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MAR
18

Saving the Best for Last

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I'm a lover of jewelry (my readers will soon find out just how much), and the first time I went to DC, seeing the Hope Diamond was the highlight of my trip. I mention this experience in my next book, that of working my way through the gemology exhibit in the Smithsonian Museum of Natural History. It starts with metals and mining, moves on up to various semi-precious stones (both faceted and cabochon), expands from there into a room of some of the most beautiful precious stone-riddled pieces you'll ever see (many owned and worn my famous royals), and culminates with a large case containing the Hope Diamond.

While in DC this past weekend, I was not about to miss out on a chance to see the Hope again, only this time I entered the exhibit backwards. I cut right to the chase. I started with the Hope Diamond. And not that it was any less sparkly this way, but I admit that everything I saw after that was kind of a let down. How could it not be? The royal jewels, the walls and walls of cut stones and rough, the nuggets of gold and platinum. After the Hope Diamond, who the hell cares? There is something to be said for saving the best for last.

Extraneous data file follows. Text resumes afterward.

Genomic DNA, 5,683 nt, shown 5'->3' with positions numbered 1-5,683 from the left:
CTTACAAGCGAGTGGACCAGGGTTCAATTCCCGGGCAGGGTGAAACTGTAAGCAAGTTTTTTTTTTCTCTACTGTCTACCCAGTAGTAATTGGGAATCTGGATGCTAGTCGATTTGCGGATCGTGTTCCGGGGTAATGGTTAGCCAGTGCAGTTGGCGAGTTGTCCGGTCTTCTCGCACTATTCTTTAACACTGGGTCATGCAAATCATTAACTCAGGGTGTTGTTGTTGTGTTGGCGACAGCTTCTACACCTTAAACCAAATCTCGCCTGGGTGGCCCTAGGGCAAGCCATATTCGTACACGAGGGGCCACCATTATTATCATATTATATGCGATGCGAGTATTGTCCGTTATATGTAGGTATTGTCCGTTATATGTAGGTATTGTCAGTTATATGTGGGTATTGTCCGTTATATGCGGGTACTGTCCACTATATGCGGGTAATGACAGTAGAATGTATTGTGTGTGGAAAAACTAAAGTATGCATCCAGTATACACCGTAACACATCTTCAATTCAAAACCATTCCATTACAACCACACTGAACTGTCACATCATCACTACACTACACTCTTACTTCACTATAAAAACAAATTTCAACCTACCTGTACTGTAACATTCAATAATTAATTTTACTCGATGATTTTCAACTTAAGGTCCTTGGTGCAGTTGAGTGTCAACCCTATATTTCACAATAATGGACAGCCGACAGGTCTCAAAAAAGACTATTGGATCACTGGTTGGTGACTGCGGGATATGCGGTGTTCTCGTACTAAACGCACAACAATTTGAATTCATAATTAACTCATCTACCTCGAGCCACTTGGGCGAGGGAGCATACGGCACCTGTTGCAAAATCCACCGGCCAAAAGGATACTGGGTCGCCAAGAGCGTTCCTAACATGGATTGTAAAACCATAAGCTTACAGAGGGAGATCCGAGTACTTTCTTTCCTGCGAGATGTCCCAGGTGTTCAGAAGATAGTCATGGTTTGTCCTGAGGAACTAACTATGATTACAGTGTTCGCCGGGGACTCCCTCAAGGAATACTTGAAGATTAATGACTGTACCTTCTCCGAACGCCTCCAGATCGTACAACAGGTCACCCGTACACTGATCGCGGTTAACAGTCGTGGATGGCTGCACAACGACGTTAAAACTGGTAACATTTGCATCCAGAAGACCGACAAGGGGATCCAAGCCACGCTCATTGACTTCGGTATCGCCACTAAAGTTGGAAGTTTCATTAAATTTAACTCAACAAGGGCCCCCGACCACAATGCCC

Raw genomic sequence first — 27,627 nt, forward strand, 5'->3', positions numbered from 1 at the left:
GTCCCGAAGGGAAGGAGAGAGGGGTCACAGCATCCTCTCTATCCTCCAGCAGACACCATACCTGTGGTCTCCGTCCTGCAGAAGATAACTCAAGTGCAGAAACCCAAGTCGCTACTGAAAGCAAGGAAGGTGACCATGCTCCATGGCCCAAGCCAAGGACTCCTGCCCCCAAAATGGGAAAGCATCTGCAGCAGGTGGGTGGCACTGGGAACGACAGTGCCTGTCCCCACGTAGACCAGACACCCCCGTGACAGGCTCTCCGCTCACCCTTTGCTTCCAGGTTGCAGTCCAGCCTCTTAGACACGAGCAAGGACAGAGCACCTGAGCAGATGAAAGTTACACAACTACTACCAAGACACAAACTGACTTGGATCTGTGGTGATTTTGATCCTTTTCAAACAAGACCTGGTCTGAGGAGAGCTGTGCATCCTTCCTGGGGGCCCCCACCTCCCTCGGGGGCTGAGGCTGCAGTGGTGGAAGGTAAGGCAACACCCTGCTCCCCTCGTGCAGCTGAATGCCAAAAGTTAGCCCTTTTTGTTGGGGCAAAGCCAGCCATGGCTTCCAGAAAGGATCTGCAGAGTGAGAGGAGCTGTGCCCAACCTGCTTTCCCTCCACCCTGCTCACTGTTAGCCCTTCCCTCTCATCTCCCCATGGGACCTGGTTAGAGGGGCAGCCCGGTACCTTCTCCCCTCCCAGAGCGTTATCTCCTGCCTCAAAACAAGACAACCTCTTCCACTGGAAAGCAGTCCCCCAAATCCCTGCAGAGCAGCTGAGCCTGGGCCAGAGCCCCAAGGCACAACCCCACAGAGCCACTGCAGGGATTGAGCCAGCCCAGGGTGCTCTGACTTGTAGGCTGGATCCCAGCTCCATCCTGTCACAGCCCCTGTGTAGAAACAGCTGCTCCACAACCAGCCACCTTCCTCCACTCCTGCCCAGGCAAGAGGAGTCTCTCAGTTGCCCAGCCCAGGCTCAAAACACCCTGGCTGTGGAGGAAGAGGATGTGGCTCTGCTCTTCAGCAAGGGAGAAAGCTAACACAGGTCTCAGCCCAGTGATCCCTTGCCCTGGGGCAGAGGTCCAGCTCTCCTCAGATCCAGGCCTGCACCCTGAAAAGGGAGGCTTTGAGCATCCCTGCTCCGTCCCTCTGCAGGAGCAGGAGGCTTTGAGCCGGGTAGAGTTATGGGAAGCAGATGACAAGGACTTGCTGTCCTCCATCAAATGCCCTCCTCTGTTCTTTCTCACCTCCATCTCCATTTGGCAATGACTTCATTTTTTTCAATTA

It's not always possible to do this. One doesn't always know what the best even is, and consequently that it would be more satisfying to save it for last. And some "dessert first" people actually prefer that the best be first. Unless I have a limited amount of time and can only do/see/eat one thing (in which case I would have totally chosen the Hope Diamond), I prefer saving the best for last. And I've been thinking about this recently in light of multiple books by the same author. It's tough to consistently churn out amazing prose, and much tougher when an author's first book puts him at the top of the bestseller list. Because it's hard to keep up that kind of momentum, hard to meet the kind of expectations readers would then have. I recently looked up and bought other books by the authors of some of my favorites, and I haven't liked any of them as much as the author's first hit. I guess that's the price you pay when your prize piece gets put on paper first. Or when you start at the end of a Smithsonian exhibit. You've got nowhere to go but down.

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